We left on the Friday. The Eurostar gets you into the Gare-du-Bruxelles Midi if you're French and Brussel Zuid if you're Dutch. First things first, we went straight to a living beer museum for Cantillon, a family brewery that specialise in Lambic beers which are then made into Gueuze. They are a very different beer, very sour and very interesting. I'd highly reccommend it, you pay all of 6 euros and get to wander around a historical brewery. I did wonder at times what NZ health and safely laws would think of all this but I loved it and we got to try three different beers at the end.

It was about a 15 minute walk into the centre of Brussels called Grote Markt. There you are surrounded by chocolate shops, beer shops and of course restaurants selling Moules Frites.

Of course, we had to immerse ourselves straight into the culture. For €12 or so we ended up with a 3 course meal including a free beer and a waffle to finish. Mmm. We spent the afternoon drinking a few beers in Delirum, a beer cafe with the world record for stocking the most beers (and you thought the Malthouse menu was overwhelming) before wandering around slightly tipsy pretending to buy chocolate and getting free samples. We then walked it off by heading up to the European Union part of town where our funky hotel was. We had more chips for dinner, the chips in Belgium are definitely as good as you hear.

In the morning we headed back into the city and hopped on a train to Bruges/Brugge. I had decided to spend two nights here as everyone says it's much nicer than Brussels. We went to the chocolate museum before trying to find Du Garre, a beer place I had read about on the internet beforehand. I'm glad I did as this was my favourite place on the whole trip. It was packed being a Saturday and we were sat on two seats by the window which acted as our table. We got free cheese with every beer we ordered which was especially excellent for me since Oren won't eat it. We drunk a lot of beer. The house beer is definitely worth it.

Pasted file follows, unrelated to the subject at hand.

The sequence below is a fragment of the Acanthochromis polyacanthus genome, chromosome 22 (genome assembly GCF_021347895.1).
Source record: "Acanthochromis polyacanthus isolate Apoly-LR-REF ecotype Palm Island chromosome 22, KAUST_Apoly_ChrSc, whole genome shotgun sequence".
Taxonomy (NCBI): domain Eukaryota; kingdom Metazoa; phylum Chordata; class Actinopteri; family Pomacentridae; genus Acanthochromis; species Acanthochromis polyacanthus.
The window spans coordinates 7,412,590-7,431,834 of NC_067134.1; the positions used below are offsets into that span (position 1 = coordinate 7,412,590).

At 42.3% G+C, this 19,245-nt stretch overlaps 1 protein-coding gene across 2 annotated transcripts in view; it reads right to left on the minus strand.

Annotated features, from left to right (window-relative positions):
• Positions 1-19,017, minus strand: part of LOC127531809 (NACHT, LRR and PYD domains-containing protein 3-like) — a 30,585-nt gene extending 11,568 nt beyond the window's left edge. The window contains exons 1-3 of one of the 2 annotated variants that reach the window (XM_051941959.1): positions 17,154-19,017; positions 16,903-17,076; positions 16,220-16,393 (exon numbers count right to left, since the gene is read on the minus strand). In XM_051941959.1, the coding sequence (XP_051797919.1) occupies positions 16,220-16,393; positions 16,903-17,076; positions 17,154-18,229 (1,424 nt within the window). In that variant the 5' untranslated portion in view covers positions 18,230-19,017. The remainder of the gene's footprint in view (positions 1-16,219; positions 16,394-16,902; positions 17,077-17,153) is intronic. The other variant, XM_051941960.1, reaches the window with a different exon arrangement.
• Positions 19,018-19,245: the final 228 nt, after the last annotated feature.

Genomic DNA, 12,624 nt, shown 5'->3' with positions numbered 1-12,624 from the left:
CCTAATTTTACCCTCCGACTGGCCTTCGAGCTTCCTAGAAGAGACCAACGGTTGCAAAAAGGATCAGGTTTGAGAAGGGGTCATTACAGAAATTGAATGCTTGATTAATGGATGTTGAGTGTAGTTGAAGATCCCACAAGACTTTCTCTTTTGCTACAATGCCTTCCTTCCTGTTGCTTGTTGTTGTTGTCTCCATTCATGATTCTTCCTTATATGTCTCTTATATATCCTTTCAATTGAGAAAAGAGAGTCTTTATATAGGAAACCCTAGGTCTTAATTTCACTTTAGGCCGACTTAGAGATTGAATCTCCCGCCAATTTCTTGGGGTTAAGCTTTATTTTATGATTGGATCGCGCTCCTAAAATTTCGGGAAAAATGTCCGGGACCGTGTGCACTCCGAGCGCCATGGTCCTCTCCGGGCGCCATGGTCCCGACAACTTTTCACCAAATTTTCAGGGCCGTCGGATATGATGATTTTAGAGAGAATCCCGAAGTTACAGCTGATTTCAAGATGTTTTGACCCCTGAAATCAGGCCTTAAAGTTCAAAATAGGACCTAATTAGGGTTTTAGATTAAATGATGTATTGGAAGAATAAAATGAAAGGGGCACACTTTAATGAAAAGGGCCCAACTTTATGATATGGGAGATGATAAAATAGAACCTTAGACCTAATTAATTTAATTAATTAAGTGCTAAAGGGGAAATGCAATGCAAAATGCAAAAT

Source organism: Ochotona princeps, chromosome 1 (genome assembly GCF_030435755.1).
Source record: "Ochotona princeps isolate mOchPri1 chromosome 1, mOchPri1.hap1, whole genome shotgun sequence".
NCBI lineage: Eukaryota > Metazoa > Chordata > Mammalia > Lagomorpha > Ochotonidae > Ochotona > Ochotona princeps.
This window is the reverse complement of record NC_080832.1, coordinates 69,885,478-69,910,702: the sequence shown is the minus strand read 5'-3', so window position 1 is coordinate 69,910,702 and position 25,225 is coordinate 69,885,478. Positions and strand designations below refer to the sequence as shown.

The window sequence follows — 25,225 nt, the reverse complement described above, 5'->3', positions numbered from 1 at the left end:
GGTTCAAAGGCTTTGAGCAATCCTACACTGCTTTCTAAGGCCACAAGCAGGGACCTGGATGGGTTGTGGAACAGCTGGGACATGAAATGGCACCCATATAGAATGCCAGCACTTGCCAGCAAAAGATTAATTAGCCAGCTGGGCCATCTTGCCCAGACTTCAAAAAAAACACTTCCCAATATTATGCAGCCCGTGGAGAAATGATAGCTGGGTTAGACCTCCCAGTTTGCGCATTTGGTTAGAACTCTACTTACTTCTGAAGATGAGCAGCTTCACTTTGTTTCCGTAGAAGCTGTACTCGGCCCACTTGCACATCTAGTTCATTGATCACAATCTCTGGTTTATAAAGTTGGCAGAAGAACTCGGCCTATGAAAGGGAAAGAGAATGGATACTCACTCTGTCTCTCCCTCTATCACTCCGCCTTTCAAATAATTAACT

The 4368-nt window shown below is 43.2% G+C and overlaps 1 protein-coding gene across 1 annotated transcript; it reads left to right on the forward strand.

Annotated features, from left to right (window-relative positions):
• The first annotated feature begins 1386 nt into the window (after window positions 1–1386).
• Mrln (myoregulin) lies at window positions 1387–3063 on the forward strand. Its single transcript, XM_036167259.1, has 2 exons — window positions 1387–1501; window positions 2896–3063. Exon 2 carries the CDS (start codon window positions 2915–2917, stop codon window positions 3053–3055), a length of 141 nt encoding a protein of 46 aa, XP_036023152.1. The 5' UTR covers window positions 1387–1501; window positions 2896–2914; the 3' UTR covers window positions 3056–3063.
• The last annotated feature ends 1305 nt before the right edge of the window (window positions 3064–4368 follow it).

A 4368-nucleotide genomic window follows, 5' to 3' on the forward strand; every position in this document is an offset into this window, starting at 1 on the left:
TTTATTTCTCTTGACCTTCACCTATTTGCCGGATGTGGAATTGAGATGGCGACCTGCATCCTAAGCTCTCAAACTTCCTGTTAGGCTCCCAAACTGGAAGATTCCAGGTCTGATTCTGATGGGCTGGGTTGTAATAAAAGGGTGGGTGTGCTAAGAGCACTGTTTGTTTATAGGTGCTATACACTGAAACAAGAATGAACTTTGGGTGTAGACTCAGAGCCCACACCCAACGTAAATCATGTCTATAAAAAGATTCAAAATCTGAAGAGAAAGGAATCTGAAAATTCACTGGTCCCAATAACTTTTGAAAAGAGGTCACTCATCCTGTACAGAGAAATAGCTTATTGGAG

Oren in the small entrance to the Du Garre alley. Bruges is just lovely to wander around and we took a tipsy boatride on the canals which was absolutely lovely.

Walking by the canals lit up at night was very romantic. They call it a mini Venice afterall. There was more waffles to be had too.
In the morning we had a healthy breakfast of Milka mallowpuffs! Milka is an awesome alpine chocolate which is creamy like NZ chocolate.
After that breakfast of champions, we followed it up with a tour of Bruges only remaining brewery Du Halve Maan. It's obviously never too early for beer and I loved their beer that was made only for the US market.

I loved in Bruges that there was the constant sound of horse hooves clopping on the cobblestones. Oren never wants to go on the horseys though. :( Our second day was again spent with a lot of time in Du Garre enjoying lots of beers. What? It's Belgium.
Next morning, we hopped on another train to Antwerp. Unfortunately I should have read that literally most things are closed on a Monday! The station itself on arrival was impressive.
And Antwerp has the most amazing architecture.
We walked down to the river, posed with a castle and then crossed the river through a pedestrian tunnel that is 572 metres long. The thing I loved most about it was that they had the original wooden escalators. I never thought in my life that I would see ones in action and I was mighty impressed. Too bad about all the schoolchildren on the way through that were amplified 100x by the small space.
We followed the night up with some Belgian Italian. Mmm. We had eaten Indian the first night in Bruges and Chinese the second haha.